UK Supreme Court Clarifies Restricted Scope of State Immunity in Employment Matters
On 18 October 2017, the UK Supreme Court (the UK Supreme Court) handed down a judgment (Benkharbouche v. Secretary of State and Libya v. Janah) in which it considered the scope of State immunity and held that it could be limited by human rights legislation in the context of the employment of domestic staff.
The cases concerned two domestic workers (the Applicants) hired by foreign embassies in London. They held Moroccan citizenship and were employed by the embassies of Sudan and Libya. They were dismissed from their employment after a number of years in service, and brought proceedings before the Employment Tribunal, claiming unfair dismissal and unpaid wages, amongst others. Although their claim was initially dismissed on the basis that Sudan and Libya enjoyed State immunity by virtue of the State Immunity Act 1978 (the Act), the case was then appealed as far as the UK Supreme Court, where the Applicants argued that the Act unjustifiably barred their right of access to a court as provided for in Article 6 of the European Convention on Human Rights (ECHR).
Sudan and Libya argued that the Act conferred on foreign States immunity from the jurisdiction of the UK courts in relation to claims based on the foreign State’s employment of a claimant who is (i) neither a UK national nor UK resident (Section 4(2)(b) of the Act) or (ii) is employed by the foreign State’s diplomatic mission (Section 16(1)(a) of the Act).
Note that neither Sudan nor Libya appeared before the UK Supreme Court. As a result, the UK Secretary of State for Foreign and Commonwealth Affairs was the lead defendant.
Doctrine of State immunity
In its judgment of 18 October 2017, the UK Supreme Court held that the doctrine of State immunity was not absolute, and that there was an international consensus in favour of a restrictive interpretation (China being the only notable exception to this). In particular, the UK Supreme Court noted that the doctrine of State immunity flowed from the “equality of sovereigns” and therefore applied to instances of the exercise of sovereignty and State power, but did not apply to acts which were of a private or civil nature.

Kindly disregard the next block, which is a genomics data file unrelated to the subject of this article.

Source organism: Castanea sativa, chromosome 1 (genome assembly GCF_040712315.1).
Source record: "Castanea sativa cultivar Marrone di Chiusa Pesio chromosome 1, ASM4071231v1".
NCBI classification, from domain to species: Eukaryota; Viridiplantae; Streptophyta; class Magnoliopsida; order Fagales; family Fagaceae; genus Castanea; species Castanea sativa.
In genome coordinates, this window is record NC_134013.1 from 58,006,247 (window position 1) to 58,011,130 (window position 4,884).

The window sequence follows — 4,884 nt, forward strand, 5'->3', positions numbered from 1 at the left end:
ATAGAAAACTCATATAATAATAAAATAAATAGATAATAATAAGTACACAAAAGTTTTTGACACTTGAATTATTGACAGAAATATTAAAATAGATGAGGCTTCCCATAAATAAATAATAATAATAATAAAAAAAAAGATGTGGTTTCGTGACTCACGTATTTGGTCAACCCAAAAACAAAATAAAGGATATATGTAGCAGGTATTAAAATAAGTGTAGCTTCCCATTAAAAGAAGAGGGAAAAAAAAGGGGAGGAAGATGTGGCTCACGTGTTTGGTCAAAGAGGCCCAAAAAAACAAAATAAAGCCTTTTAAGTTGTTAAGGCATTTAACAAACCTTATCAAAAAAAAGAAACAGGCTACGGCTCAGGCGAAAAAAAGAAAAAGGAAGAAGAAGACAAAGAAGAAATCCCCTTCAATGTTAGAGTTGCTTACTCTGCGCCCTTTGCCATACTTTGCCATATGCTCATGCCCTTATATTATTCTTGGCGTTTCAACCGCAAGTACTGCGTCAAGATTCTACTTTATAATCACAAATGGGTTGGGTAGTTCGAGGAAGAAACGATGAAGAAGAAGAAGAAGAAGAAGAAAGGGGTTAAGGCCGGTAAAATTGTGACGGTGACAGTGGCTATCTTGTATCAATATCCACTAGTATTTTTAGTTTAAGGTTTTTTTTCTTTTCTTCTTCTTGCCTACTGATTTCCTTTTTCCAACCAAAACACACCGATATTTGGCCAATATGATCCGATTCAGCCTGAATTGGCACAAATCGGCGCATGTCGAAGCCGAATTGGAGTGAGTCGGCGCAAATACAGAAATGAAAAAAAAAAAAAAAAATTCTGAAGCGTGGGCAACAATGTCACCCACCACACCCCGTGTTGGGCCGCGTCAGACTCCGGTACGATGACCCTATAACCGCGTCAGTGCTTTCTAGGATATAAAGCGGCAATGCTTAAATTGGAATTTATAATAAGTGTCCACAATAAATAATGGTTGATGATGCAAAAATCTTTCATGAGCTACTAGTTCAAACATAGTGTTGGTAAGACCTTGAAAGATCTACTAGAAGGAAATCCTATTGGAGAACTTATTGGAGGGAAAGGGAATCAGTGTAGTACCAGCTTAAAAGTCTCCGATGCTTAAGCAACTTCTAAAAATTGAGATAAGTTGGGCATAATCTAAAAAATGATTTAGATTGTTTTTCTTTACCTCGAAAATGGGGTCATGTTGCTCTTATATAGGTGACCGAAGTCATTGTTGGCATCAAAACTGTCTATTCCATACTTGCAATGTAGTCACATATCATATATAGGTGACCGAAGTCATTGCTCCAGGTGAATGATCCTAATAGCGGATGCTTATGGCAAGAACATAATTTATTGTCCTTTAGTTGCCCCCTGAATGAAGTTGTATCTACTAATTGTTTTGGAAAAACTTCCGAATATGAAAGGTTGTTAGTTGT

Referring to case-law from the United States, the European Union and the ECHR, the UK Supreme Court found that it was thus possible but unlikely for a State to claim immunity even against an employment claim, unless it “arises out of an inherently sovereign or governmental act“. In this context, the Vienna Convention on Diplomatic Relations 1961 offers a useful categorisation of embassy staff, namely diplomatic agents, administrative and technical staff, and staff in domestic service. While some administrative and technical staff may support diplomatic staff in exercising State or governmental functions (and may thus enjoy diplomatic immunity), the UK Supreme Court noted that employing domestic staff “is an act of a private law character such as anyone with the necessary resources might do” and would not normally engage State immunity.
Incompatibility of UK law
In its judgment, the UK Supreme Court found that, under Section 4(2)(b) of the Act, the question of whether a State enjoys immunity depends on the nationality or residence of the claimant at the date of entering into a contract of employment. Although the UK Supreme Court recognised that some other States followed a similar approach in order to bring limitations to the doctrine of State immunity, it found that this approach had no basis in customary international law. Since only the distinction between acts of a sovereign nature (for which a State enjoys immunity) and acts of a private nature (for which a State does not enjoy immunity) is used as a basis for limiting State immunity in customary international law, the UK Supreme Court thus held that Section 4(2)(b) of the Act improperly denied the Applicants’ access to the courts in respect of employment matters.
With respect to Section 16(1)(a) of the Act (which extends State immunity to all employees of a diplomatic mission), the UK Supreme Court held that the immunity was not absolute. It noted in particular that while Article 7 of the Vienna Convention on Diplomatic Relations 1961 precludes a court from ordering the employment or reinstatement of a specific person, it did not preclude an award of monetary damages for breach of employment law.
Having established that customary international law did not confer immunity on Sudan and Libya in respect of their employees’ claims, the UK Supreme Court held that the Employment Tribunal did have jurisdiction to hear the Applicants’ claims against Sudan and Libya. The fact that the Employment Tribunal did not exercise its jurisdiction meant that the Applicants’ right of access to justice under Article 6 ECHR was breached. Consequently, the UK Supreme Court held that sections 4(2)(b) and 16(1)(a) of the Act were incompatible with Article 6 ECHR and the corresponding provisions of the EU Charter of Fundamental Rights.
The full judgment is available here.